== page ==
Task force calls for reforms to ease small business contracting concerns
A presidential panel is calling for major reforms of the government's small business contracting guidelines, procedures and regulations.
The Task Force on Federal Contracting Opportunities for Small Businesses on Wednesday released its suggestions for helping undersized firms break into the government marketplace and win federal contracts, strengthening procurement policies, enhancing training for acquisition officials and improving contracting data on federal websites.
Among its most significant proposals, the task force recommended the White House require agencies to reserve work on task-and-delivery order contracts or Multiple Award Schedule contracts for small businesses. Under existing policies, considerations for small business set-asides are made prior to the award of a contract. But acquisition policy officials have been reluctant to apply set-asides for individual orders, despite a 2008 legal opinion by the Government Accountability Office, which supported the policy change.
"Existing tools that might help direct additional work toward small businesses, such as the consideration of socioeconomic status for schedule orders and partial set-asides for contracts, appear to be underutilized and misunderstood," the report said. "Many public comments offered to the task force voiced frustration over the continued failure of policy officials to tackle these issues."
The panel also suggested the Small Business Administration and the Office of Management and Budget's Office of Federal Procurement Policy issue guidance to prevent unjustified contract bundling; clarify rules for small business teaming; strengthen the requirements for developing small business subcontracting plans; review the quality of small business contracting data; and assess the impact of insourcing on small business contractors.
"While some work performed by small business contractors may need to be insourced if it is inherently governmental or is of a critical nature and the agency is at risk of losing control of its operations, the task force believes much of the work will continue to be performed by contractors, including small businesses," the report said.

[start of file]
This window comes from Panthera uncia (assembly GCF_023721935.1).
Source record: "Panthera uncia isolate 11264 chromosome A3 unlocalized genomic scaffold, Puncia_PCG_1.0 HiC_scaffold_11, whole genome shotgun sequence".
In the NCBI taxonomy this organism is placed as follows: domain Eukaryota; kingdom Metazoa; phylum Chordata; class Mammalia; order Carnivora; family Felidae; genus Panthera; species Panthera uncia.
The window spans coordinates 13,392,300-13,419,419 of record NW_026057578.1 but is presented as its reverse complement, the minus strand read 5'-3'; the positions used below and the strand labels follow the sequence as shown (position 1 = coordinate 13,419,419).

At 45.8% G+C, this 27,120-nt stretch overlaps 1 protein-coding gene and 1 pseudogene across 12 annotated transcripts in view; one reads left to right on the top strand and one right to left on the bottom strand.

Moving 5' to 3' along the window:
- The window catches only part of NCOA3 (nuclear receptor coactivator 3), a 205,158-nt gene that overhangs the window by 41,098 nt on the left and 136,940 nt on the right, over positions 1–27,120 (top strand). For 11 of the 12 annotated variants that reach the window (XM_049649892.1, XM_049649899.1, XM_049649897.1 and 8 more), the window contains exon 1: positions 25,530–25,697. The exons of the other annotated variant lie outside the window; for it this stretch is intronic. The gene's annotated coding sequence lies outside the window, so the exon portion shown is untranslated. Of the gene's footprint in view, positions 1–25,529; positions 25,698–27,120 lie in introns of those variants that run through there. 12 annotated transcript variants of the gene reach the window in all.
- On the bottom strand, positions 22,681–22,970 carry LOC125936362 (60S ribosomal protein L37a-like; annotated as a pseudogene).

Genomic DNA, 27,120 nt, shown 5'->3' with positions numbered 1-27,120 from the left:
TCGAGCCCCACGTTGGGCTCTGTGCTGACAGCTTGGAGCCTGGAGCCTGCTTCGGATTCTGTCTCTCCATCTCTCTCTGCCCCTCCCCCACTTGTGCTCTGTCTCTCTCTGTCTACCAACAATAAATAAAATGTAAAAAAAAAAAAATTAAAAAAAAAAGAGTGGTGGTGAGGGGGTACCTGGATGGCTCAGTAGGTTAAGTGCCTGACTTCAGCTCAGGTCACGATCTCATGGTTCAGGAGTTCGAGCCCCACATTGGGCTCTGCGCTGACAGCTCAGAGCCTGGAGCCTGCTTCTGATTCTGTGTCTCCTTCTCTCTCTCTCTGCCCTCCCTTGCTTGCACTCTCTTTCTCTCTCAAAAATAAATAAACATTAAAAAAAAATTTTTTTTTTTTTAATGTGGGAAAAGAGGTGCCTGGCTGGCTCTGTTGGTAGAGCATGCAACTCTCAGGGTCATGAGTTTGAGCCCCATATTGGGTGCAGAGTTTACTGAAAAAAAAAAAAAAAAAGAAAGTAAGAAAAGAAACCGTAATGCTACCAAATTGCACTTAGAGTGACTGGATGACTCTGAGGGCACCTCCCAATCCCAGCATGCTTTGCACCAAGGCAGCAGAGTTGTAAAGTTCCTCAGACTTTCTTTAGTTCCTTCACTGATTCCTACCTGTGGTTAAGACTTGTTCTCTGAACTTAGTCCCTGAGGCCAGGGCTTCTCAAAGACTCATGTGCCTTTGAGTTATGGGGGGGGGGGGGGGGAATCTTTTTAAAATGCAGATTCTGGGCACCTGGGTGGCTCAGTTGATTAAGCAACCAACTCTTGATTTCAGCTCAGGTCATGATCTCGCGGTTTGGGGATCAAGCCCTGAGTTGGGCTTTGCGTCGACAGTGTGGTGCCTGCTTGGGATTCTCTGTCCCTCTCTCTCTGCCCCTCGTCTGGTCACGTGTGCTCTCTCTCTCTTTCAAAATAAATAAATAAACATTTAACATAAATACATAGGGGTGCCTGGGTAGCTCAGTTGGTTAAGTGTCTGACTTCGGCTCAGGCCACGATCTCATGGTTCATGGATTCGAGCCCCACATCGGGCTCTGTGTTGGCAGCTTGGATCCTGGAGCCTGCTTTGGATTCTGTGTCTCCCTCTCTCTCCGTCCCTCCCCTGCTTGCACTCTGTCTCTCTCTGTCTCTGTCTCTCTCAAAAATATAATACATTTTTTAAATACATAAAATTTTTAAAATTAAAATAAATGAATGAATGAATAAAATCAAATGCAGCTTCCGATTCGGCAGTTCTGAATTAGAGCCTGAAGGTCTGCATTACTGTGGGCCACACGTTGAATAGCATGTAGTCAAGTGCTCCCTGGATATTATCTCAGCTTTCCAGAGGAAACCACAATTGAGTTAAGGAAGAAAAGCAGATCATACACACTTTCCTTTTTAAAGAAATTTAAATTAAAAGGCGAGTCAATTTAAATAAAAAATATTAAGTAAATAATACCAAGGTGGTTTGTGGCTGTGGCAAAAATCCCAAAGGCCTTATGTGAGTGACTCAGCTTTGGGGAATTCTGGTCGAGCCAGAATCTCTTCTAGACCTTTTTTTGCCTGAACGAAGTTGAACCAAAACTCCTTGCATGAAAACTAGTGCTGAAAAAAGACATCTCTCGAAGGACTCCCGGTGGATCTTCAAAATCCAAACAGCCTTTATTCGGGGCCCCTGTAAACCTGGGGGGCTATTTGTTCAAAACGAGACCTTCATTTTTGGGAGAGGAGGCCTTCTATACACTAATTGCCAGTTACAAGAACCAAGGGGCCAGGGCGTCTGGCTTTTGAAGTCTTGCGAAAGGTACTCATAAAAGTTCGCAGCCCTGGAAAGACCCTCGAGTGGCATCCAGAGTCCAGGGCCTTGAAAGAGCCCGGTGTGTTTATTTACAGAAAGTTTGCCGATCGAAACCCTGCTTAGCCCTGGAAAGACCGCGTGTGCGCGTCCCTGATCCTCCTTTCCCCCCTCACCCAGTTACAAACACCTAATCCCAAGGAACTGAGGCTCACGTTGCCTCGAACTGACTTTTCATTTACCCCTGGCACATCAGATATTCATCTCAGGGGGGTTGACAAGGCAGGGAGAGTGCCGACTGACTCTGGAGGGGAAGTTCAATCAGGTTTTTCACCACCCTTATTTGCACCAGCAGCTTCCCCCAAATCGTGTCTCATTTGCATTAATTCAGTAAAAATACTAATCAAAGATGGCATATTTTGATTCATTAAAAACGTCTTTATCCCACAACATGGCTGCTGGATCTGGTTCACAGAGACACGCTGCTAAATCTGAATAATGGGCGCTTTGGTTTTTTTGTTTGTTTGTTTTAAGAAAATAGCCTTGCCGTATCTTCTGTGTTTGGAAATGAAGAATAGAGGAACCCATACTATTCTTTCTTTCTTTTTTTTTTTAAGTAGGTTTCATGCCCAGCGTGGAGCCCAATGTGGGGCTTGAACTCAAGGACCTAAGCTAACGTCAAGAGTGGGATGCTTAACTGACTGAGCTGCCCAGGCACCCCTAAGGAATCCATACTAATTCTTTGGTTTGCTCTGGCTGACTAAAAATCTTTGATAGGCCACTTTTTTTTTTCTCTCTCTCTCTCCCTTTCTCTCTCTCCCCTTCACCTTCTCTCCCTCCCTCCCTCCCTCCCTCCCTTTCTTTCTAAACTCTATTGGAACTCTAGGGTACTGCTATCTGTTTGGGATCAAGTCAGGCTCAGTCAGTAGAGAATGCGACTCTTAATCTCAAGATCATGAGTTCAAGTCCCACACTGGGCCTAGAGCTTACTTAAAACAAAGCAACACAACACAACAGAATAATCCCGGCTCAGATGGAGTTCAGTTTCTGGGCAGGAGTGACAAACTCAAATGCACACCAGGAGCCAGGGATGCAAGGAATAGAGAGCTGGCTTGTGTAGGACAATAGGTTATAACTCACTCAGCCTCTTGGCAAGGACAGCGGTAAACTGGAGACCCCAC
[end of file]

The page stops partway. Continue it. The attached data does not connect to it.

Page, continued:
President Obama created the task force in April. Several agencies, including OMB and SBA, co-chaired the group."When a small business gets a federal contract, it's a win-win," SBA Administrator Karen Mills wrote Wednesday on the White House blog. "The business gets the revenue it needs to grow and create jobs, and at the same time, the government benefits from working with some of the most diligent, innovative and responsive people in the world."
The task force also addressed concerns about the skills and capabilities of the acquisition workforce to implement small business guidelines. The report recommends revising core certification for procurement officials and requiring for the first time mandatory training on small business policies and regulations.
Industry has complained that the government's small business contracting goals have no teeth. For the past several years, the government has missed its goal of awarding 23 percent of all prime contracting dollars to small businesses, but little to no enforcement was taken against underperforming agencies.
The task force encouraged the Obama administration to adopt a system of carrots and sticks, rewarding agencies and employees who successfully promote small business contracting with awards and recognition, and holding officials accountable when they fall short of their goals. The report does not, however, suggest repercussions for poor-performing agencies.
Industry officials credited the task force for addressing many top concerns, but some remain skeptical. "As long as the barriers to contracting with small businesses are allowed to exist and the laws that protect their rights are not enforced, agencies will continue to fail in their efforts at contracting with them," said Henry Thomas, co-founder of a think tank operated by the Fairness in Procurement Alliance, an association that advocates for small business contractors.
Among its most ambitious recommendations, the task force called for a systematic reorganizing and refunctioning of two leading government procurement websites. The panel suggested making FedBizOpps, which provides industry with notice of upcoming contracts, a one-stop source for annual requirements forecasting, the posting of subcontracting opportunities, the outreach calendar of all federal agency matchmaking and training events and a directory of online agency small business resources.
The much-maligned Federal Procurement Data System, which tracks all contracts, would receive an upgrade to enhance the use of its small business information. SBA unveiled on Wednesday its new Small Business Contracting Dashboard, which breaks down spending by small business category from fiscal 2000 through fiscal 2009.
"Implementing these new tools and recommendations won't be easy," Mills said in the blog post. "But our message today is clear: We're going to build on what works in small business contracting. We're going to implement new tools to help more small businesses compete and win."
The task force will report to White House by the end of the year on progress with implementing the recommendations.